Oklahoma Court Says Oral Rape Isn’t Rape If Victim Is Unconscious

by
Sameera Ehteram
Hardly a day passes when someone doesn’t put a foot in their mouth regarding rape and sexual assault. A court in Oklahoma just joined the list.

An Oklahoma court has outdone itself by claiming that state law doesn’t criminalize oral sex with a victim who is completely unconscious.

“Forcible sodomy cannot occur where a victim is so intoxicated as to be completely unconscious at the time of the sexual act of oral copulation,” the decision read. “We will not, in order to justify prosecution of a person for an offense, enlarge a statute beyond the fair meaning of its language.” 

The case was against a 17-year-old boy who allegedly assaulted a 16-year-old girl who was intoxicated and unconscious. Witnesses recalled that she had to be carried to the defendant’s car.

The boy claimed that the girl had consented to performing oral sex but the girl said she didn’t remember anything. Tests found the young man’s DNA on the back of her leg and around her mouth.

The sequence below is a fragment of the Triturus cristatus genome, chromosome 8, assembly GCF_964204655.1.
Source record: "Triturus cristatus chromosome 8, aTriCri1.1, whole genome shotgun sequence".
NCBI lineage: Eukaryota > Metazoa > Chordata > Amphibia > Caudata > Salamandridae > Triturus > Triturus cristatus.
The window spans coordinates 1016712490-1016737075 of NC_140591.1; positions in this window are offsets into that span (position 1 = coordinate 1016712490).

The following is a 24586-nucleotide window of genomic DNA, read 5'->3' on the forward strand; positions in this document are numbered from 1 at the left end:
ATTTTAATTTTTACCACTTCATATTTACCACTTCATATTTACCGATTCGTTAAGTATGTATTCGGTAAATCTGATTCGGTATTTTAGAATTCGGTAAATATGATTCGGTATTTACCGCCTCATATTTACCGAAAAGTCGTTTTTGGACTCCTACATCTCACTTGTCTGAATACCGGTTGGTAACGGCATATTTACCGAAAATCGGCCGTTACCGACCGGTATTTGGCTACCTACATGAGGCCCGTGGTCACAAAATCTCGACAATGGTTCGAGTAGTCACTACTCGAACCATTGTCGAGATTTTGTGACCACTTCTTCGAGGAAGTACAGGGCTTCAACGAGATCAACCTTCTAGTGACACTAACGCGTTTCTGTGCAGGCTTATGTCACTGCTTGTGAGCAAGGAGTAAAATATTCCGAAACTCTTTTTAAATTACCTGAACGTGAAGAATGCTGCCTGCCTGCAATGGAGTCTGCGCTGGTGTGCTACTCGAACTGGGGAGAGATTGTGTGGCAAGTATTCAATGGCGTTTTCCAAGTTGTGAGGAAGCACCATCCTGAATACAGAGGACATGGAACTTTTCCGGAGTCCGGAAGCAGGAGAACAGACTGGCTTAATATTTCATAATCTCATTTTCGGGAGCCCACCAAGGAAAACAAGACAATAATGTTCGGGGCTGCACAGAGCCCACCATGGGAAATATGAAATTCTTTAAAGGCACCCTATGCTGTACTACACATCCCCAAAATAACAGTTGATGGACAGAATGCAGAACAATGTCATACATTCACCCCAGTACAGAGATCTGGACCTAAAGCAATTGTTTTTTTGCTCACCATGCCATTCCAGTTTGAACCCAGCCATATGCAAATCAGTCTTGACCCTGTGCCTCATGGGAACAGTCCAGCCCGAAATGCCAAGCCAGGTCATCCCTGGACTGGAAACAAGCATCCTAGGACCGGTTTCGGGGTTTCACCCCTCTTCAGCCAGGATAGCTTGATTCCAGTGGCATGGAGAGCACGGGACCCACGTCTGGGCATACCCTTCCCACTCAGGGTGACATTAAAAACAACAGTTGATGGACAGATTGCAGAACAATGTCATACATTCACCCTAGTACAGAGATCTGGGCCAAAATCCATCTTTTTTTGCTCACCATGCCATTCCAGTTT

The boy was charged with forcible oral sodomy.

But the trial judge dismissed the case and the appeals court ruling affirmed that prosecutors could not apply the law to a victim debilitated by alcohol.

Needless to say, the court ruling received a lot of backlash.

 

 

 

 

Just recently, when Republican Presidential hopeful John Kasich was asked what he would do as president to make campuses safer, answered in golden words of wisdom, “It's just you have to be careful. My only comment on it, you know, it gets to be when alcohol's involved, it becomes — it becomes more difficult for justice to be rendered for a whole variety of reasons.”

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Ridiculous as they may sound, such sentences are not unheard of. In 2013, Todd Baugh, a Montana judge ruled that a 14-year-old victim was “as much in control of the situation” as her 54-year-old rapist because she was “older than her chronological age.”

A California court overturned the rape conviction of Julio Morales, who was accused of raping an 18-year-old woman in her sleep by posing as her boyfriend. According to the 1872 law, an impersonator who tricks someone into having sex with him can only be found guilty of rape if he is pretending to be that woman’s husband. 

In the state of Virginia’s law, it is not uncommon to assume the rape victim may be lying. Until recently in New York, rape was only rape when the vagina was penetrated — not when an assailant is forcing him or herself on a victim orally or anally.

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We rest our case! 

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